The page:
A guide to safe self-catheterisation and setting a routine

Intermittent urine catheters are regarded as being safer than any other kind of long-term urinary catheter because they lower the risk of infection. However, it is still possible for some bacteria to enter your body via your catheter, which in turn has the potential to cause urinary tract infections (UTI’s). Therefore, it’s very important to be as safe as possible.

Fortunately, creating a catheter routine is not too difficult. It involves developing consistent practices until they are accepted as the norm, much like anything else.

Empty your bladder between four and six times a day

This is especially important for protecting you from infection. Maybe try to set an alarm to ensure that you go at regular intervals.

Go to the toilet first thing in the morning and last thing at night

Most people spend a lot of time sleeping without using the toilet. It’s crucial to use the toilet before sleep and as soon as you wake up in order to avoid an overfull bladder. Kickstarting your day at the same time will help you maintain your routine.

Map your day

The best thing about self-catheterisation is that you still have the freedom to go about your day. However, before you begin your day, it is worth looking at how your plans may affect your ability to catheterise.

For example, how near will the toilet be during your day? Will there be enough breaks during the day to comfortably catheterise? Don’t worry, these things will soon become second nature to you as you adjust.

Keep a diary on how often you’re going and when

During your first few weeks of using self-catheterisation you might find it helpful to keep a diary on paper so you can visualise your routine. This can also be useful for your healthcare provider, so that they can review your behavior and offer advice if you need it!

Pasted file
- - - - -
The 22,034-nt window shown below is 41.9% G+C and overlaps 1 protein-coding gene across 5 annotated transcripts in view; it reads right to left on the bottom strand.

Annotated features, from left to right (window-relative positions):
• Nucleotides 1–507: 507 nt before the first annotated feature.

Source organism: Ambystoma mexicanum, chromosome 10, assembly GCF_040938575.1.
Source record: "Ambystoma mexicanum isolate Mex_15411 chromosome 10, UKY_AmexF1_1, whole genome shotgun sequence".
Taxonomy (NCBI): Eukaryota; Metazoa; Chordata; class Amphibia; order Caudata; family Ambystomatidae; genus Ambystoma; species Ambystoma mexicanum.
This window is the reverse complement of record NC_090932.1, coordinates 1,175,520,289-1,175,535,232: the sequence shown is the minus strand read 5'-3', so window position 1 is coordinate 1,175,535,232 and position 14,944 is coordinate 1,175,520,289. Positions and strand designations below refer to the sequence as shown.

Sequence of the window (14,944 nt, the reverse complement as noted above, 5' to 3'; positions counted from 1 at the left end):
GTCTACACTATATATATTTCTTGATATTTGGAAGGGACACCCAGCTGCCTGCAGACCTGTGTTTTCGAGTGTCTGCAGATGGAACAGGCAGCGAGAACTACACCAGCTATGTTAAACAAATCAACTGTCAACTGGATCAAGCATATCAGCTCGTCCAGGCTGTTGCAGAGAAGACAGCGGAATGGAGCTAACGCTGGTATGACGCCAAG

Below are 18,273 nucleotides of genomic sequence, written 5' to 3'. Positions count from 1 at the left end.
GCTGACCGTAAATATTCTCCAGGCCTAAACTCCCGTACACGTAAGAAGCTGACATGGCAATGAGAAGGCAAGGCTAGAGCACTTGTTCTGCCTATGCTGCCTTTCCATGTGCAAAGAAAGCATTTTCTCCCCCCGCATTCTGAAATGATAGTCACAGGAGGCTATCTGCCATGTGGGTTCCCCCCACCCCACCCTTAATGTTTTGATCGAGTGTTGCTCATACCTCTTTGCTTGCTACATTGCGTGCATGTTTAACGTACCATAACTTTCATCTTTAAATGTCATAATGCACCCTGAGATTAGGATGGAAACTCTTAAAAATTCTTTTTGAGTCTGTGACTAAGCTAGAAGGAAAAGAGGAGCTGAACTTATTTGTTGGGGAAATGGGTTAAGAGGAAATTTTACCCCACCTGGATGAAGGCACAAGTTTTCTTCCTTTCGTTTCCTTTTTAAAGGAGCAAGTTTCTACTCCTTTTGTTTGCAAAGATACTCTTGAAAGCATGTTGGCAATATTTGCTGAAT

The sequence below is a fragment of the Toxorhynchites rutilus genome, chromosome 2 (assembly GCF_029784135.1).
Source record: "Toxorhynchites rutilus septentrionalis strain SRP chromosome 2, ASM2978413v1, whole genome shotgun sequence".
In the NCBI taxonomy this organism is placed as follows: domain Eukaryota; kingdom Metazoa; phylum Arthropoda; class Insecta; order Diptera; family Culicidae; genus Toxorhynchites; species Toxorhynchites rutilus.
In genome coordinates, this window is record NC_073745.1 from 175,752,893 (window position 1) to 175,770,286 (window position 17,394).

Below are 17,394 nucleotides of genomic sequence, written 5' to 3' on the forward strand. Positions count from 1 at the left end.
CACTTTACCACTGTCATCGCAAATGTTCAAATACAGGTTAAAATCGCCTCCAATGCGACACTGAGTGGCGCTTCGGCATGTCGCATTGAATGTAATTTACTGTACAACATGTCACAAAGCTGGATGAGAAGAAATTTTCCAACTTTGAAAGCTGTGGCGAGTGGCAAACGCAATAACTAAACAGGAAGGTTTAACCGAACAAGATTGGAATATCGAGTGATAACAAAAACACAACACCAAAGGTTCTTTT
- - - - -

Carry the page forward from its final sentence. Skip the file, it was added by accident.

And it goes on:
Do not allow your bladder to get too full

Every now and then, measure the amount of urine you pass to make sure that you’re not overfilling your bladder. If you feel like you’re taking too long to drain your bladder, you might want to check with your healthcare provider that you’re going to the toilet often enough.

Remaining hygienic

Sometimes UTIs can’t be avoided, but for the most part, maintaining a good hygiene routine will reduce the risk of them occurring.

You should always:

· Wash your hands thoroughly before and after catheterisation

· Clean your genital area using a disposable wipe or moistened towelette

· Dispose of catheter as instructed

Although the procedure of self-catheterisation itself is safe, complications can occur, especially for patients performing self-dilation for longer periods. Some pain and blood may occur especially in the beginning due to irritation of the mucous membrane of the urethra. If symptoms persist, consult a Healthcare Professional.

It may take a while to adjust to your new routine, just remember it will get easier with time. You should never feel embarrassed or afraid to speak to your healthcare provider about any issues you might be having with your catheter – it’s their job to provide you with care and support.

If you’re still struggling with your current products, our Product Specialists are also here to offer product advice and our Vyne Nursing Team can be on hand to support as well, email enquiries@optimummedical.co.uk or give us a call on 0113 263 3849.

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Written by our Nurse Specialist Valerie Ward